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Scott Wiener declares victory in state Senate race

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Supervisor Scott Wiener defeated his opponent Jane Kim, also a city supervisor, in the race to represent District 11 in the state Senate. (Anna Latino/2013 S.F. Examiner)
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Supervisor Scott Wiener has declared victory in the District 11 state Senate contest against Supervisor Jane Kim.

While Wiener was the presumed winner since election night, he had yet to declare victory. There was a slim chance Wiener’s five point lead would show signs of weakening as more votes were counted following Election Day, but Wiener’s lead continued with the most recent tally Monday.

“Hundreds of thousands of votes have been counted, and I’m deeply honored to be elected to represent our community in the state Senate,” Wiener wrote in an email Tuesday morning from his campaign titled, “We’re Going to the State Senate. Now Let’s Get to Work.”

“After a hard-fought race and a vigorous debate about our future, the voters supported our vision of more housing at all income levels, transformative investment in public transportation, meaningful approaches to confront climate change and the drought, and fighting hard to ensure quality healthcare and public education for all families.”

In declaring victory, Wiener — who had previously waged negative attacks against Kim — offered her praise.

“I want to acknowledge and thank my opponent and colleague, Jane Kim, and her supporters, for the passionate and talented campaign they ran,” Wiener wrote. “While Jane and I have our disagreements, we both work hard and know how to campaign. I knew from the beginning that the campaign would be both spirited and competitive, and it clearly was.”

Wiener also referenced the election of Donald Trump as president as a reason to come together and put differences aside among the Democrats. Wiener is considered a moderate and Kim a progressive, according to San Francisco’s political ideology.

“Given the new reality we face nationally, all progressives must be united, and I pledge to work with Jane and her supporters to forge a common progressive strategy to confront this sad reality,” Wiener wrote.

As of Tuesday, Wiener had received 161,012 votes, or 52.2 percent, and Kim 147,179, or 47.8 percent, according to the Secretary of State, which includes both voters in San Francisco and northern San Mateo County. As of Monday, San Francisco’s Department of Elections had 93,000 ballots remaining to count.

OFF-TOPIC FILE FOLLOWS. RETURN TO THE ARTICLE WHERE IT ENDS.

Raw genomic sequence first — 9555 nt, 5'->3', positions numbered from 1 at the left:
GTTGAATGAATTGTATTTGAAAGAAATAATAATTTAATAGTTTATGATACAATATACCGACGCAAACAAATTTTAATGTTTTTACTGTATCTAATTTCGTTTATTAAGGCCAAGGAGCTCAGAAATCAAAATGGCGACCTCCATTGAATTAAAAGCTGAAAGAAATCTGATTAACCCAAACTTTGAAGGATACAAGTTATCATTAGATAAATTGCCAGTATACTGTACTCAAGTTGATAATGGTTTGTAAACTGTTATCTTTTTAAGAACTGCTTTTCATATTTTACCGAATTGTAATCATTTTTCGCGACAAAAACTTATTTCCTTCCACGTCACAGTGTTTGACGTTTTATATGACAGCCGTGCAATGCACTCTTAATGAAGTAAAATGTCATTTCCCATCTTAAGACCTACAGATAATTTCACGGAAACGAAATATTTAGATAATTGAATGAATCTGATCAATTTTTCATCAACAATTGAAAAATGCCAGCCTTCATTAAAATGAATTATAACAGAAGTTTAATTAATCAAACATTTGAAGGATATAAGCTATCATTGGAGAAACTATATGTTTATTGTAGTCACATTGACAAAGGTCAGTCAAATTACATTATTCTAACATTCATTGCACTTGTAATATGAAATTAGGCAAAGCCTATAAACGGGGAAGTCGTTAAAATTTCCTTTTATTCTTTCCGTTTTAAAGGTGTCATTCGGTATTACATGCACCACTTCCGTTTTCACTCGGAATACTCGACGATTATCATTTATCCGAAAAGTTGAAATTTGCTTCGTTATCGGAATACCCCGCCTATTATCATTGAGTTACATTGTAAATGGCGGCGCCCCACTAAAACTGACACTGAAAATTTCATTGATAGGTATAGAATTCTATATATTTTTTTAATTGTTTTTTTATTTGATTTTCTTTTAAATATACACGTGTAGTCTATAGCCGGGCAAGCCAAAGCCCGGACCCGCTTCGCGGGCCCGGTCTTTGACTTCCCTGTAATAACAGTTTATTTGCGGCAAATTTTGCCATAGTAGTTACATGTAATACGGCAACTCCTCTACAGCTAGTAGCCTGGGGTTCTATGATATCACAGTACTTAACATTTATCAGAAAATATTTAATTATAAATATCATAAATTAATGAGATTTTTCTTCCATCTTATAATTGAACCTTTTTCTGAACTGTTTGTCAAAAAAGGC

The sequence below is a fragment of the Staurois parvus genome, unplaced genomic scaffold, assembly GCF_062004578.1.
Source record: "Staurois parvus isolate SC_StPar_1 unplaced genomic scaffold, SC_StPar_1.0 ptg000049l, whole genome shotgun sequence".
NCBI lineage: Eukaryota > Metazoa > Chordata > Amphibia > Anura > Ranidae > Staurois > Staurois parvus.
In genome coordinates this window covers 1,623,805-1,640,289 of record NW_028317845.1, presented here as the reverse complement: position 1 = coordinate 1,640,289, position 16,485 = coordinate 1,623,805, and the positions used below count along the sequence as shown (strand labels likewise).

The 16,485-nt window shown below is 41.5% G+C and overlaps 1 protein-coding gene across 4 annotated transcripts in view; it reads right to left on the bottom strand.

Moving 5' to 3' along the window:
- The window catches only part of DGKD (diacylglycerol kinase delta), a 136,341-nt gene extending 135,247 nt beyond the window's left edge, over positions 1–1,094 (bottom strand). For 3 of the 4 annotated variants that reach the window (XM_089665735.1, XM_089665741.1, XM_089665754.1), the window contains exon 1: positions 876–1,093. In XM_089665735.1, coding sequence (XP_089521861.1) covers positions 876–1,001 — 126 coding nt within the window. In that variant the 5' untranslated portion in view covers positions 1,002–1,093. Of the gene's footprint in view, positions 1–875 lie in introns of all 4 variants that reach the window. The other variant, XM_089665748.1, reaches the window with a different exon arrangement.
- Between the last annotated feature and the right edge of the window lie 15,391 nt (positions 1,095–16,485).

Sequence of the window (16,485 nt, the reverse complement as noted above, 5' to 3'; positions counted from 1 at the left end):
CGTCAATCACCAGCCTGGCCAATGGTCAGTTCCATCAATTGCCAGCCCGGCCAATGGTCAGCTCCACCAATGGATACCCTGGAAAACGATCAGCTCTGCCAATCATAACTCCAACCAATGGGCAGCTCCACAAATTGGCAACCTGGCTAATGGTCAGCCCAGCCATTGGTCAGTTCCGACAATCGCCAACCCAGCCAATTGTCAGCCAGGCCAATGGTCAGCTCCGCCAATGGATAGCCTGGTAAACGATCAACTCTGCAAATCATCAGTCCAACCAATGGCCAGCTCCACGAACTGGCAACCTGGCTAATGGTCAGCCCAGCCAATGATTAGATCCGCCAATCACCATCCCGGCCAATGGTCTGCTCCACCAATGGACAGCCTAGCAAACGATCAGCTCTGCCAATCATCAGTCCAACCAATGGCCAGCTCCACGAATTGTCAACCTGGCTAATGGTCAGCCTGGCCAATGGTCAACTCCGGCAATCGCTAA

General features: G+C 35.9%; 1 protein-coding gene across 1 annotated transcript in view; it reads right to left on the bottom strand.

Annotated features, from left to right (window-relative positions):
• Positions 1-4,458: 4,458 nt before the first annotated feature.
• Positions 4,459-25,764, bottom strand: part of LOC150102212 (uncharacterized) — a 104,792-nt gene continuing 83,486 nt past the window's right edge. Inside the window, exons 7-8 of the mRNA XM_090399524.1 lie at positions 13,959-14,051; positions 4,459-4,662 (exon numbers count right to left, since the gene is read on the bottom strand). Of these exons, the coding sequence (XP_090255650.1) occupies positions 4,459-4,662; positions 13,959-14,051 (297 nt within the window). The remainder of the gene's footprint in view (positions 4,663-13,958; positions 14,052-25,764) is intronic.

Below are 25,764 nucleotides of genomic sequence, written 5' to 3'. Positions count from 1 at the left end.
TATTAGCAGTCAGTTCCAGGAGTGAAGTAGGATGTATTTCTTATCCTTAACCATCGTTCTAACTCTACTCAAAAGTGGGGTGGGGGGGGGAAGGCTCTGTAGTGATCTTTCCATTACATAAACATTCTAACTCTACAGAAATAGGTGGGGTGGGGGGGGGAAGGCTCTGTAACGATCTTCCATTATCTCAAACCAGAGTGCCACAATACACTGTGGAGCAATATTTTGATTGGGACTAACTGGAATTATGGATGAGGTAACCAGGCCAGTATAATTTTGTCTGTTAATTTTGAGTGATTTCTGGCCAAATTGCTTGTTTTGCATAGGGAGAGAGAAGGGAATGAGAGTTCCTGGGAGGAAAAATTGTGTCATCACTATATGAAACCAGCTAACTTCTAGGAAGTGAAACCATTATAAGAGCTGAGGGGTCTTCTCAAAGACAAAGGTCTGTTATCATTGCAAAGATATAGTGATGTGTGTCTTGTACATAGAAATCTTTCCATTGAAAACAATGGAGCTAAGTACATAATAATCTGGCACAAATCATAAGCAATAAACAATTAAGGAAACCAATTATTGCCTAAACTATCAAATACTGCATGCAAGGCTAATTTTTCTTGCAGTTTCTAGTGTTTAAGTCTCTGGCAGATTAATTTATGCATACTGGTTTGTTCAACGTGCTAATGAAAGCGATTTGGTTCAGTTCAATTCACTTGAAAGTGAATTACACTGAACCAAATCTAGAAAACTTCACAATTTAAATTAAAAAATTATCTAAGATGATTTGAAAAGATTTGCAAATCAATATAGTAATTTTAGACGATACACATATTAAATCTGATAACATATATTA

Wiener talked about his agenda in Sacramento, highlighting the “housing crisis” and the need for the state to increase transportation funding. He also spoke about the need increase school funding and increase protections for the environment.

“We can’t allow California to continue to languish near the bottom of the 50 states in education per pupil spending,” Wiener wrote. “As Trump continues to deny climate change and the drought, we must advance aggressive solutions to these existential threats.”

Wiener’s victory means there is a vacancy in the District 8 seat on the Board of Supervisors, and Mayor Ed Lee will be tasked with appointing someone to fill that seat.

Names mentioned during the annual post-election meeting last week hosted by public policy think tank SPUR to fill that seat included Conor Johnston, a legislative aide to Board of Supervisors President London Breed; Retired Navy Cmdr. Zoe Dunning who fought the military’s ban on the LGBT community in 1993; and Alex Randolph, who was re-elected to the City College of San Francisco Board of Trustees.

Wiener replaces termed out state Sen. Mark Leno to represent San Francisco and northern San Mateo County.

Lee said Tuesday afternoon he has yet to congratulate Wiener on the outcome. “I haven’t yet. I am waiting for final results. I do want and am anxious to have finality,” he said.

The mayor said he has yet to initiate discussions with potential appointees to fill Wiener’s vacancy on the board. “I will have the time to do that. But I know the date is going to come pretty fast. We are preparing for procedures.”

One potential appointee told the San Francisco Examiner on Tuesday he plans to make his case to the mayor for being appointed to fill Wiener’s vacancy.

“I would love to serve as the next D8 supervisor and look forward to discussing my dedication to and track record in D8 and San Francisco with the mayor,” Randolph said in a text message to the Examiner.

Wiener was absent from Tuesday’s Board of Supervisors meeting. His office said he was in Sacramento for new member orientation.

Wiener’s last board meeting is Nov. 29 and he is expected to be sworn in to his state Senate seat on Dec. 5.

Jason McDaniel, an associate professor of political science at San Francisco State University, said the key behind Wiener’s victory was a “different electorate” that turned out for the November election compared to the one that showed up during the June primary.

He said that during the June primary, the excitement around Sen. Bernie Sanders, who endorsed Kim, “really mobilized an electorate that was really pro-Kim.” McDaniel said six months later, the electorate was “a more traditional Democratic electorate in a presidential year.”

Wiener was endorsed by the Democratic Party’s more traditional leaders like U.S. Attorney Kamala Harris and Rep. Nancy Pelosi.

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